by John Kady
A proposal to allow video lottery terminals at seven Ohio racetracks is still alive in the statehouse--but just barely.
The Republican-controlled General Assembly had been discussing revenue from video slots as a way to eliminate a budget deficit. However, Gov. Bob Taft opposed the concept, and the Ohio Senate took up a proposal to increase the state cigarette tax by 50 cents a pack.
The sponsors believed the money, added to funds taken from a state savings account "rainy day fund," would cover the shortfall this year and balance the budget for the fiscal year that ends June 30, 2003.
Several Republican members of the Senate came out in opposition to the cigarette tax. Most of the opposition came from legislators from the Cincinnati area who said the tax would hurt retailers because Ohio residents could cross the river into Kentucky and get cigarettes at a much cheaper price.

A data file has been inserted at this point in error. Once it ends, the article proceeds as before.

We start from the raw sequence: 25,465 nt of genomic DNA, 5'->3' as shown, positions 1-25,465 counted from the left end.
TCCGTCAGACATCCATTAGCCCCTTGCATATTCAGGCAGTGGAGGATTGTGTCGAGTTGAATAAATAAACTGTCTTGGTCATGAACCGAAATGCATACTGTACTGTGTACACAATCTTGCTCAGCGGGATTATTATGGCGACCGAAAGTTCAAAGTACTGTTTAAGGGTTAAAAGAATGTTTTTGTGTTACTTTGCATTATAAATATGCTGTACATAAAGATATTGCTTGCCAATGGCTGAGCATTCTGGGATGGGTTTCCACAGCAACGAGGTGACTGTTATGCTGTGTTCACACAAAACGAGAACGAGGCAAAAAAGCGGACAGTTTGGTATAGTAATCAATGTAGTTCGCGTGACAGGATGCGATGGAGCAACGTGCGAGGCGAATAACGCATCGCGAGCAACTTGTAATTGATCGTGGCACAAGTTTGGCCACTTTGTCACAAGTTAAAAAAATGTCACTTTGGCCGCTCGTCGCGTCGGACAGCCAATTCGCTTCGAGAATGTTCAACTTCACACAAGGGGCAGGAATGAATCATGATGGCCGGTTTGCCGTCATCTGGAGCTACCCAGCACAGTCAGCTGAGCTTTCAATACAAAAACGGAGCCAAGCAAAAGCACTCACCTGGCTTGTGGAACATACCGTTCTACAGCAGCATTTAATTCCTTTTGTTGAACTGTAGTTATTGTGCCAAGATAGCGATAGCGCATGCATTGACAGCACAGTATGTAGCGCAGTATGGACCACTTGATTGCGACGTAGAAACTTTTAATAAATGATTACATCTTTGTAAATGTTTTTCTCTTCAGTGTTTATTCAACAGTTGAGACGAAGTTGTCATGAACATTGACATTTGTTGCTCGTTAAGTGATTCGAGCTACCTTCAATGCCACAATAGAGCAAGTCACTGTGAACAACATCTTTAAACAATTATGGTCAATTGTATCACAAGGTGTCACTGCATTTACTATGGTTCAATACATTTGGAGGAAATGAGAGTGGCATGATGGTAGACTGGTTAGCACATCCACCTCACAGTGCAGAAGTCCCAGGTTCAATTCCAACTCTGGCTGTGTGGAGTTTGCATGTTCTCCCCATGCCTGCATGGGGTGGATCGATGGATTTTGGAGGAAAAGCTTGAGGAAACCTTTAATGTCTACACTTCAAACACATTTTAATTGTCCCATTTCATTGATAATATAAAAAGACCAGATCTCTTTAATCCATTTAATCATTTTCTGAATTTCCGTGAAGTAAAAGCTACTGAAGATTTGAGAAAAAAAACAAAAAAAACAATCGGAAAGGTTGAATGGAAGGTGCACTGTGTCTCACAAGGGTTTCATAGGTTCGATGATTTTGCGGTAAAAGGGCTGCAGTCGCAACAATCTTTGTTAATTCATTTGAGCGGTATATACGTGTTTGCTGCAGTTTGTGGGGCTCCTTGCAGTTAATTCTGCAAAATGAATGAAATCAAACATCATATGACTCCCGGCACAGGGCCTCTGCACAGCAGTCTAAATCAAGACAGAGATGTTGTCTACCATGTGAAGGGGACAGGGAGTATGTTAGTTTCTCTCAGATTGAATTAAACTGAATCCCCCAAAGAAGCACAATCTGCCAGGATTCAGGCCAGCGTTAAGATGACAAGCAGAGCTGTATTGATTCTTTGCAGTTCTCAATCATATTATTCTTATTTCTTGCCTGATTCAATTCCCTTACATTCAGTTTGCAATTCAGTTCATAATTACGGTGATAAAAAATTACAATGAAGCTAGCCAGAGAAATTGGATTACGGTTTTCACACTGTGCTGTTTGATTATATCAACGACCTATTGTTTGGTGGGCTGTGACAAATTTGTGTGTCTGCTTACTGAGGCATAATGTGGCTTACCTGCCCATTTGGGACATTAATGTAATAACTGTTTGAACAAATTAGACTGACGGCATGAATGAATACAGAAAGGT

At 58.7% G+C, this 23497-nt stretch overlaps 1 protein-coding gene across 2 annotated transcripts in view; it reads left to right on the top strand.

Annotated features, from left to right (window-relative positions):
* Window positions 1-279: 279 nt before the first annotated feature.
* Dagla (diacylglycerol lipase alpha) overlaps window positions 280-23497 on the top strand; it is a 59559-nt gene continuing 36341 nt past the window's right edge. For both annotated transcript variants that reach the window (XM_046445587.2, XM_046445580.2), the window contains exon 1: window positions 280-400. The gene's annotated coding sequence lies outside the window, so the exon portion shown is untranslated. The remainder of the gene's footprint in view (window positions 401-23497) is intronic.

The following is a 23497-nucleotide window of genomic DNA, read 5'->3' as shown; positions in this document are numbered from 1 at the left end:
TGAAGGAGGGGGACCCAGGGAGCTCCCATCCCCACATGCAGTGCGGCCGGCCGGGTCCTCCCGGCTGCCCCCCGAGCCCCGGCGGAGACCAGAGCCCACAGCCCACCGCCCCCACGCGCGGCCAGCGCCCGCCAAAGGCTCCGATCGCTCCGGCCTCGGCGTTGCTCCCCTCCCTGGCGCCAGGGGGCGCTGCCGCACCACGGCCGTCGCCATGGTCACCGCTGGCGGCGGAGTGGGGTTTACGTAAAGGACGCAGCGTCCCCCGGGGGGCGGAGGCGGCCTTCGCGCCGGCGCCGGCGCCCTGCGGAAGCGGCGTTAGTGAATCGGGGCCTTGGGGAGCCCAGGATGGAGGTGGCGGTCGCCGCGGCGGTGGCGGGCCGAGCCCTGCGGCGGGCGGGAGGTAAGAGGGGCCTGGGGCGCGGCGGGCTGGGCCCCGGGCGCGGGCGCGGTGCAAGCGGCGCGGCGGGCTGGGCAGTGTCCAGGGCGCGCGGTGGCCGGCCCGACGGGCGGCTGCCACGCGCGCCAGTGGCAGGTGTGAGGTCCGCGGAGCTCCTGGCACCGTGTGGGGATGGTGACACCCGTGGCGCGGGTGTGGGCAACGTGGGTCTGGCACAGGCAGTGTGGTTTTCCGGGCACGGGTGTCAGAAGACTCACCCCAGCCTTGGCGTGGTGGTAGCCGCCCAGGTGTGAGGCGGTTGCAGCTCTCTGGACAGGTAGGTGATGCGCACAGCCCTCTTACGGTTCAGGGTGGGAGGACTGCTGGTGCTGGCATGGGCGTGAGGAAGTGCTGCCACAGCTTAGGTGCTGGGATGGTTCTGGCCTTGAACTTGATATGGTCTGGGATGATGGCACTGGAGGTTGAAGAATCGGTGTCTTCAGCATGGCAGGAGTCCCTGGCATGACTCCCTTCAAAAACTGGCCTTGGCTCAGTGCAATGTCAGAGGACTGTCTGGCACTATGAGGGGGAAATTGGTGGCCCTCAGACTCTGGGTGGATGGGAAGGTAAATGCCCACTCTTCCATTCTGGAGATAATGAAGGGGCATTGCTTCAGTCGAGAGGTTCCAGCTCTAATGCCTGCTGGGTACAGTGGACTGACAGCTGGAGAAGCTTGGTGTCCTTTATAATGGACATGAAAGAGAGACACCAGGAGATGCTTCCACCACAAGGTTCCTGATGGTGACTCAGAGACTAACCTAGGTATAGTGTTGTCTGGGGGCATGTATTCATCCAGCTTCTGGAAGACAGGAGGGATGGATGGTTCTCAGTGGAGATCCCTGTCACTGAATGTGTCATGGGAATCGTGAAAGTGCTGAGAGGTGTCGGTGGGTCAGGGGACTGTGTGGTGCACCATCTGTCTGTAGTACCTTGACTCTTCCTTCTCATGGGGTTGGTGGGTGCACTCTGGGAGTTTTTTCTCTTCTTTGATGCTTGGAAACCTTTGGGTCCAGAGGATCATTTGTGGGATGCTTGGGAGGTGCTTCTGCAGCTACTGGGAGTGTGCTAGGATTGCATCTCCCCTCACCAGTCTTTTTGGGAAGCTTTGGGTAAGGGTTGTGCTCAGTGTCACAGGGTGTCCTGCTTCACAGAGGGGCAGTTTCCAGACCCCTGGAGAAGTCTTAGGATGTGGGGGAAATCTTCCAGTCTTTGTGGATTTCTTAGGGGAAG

Some members of the legislature have noted that Ohio is losing millions of dollars in revenue to riverboat casinos, three of which are located near Cincinnati in Indiana; to casinos in Detroit, Mich.; and to Mountaineer Race Track & Gaming Resort and Wheeling Downs, two West Virginia racetracks with slot machines.
The legislature may still have to address the need for additional funding for schools, because the current method of generating funds has been declared unconstitutional.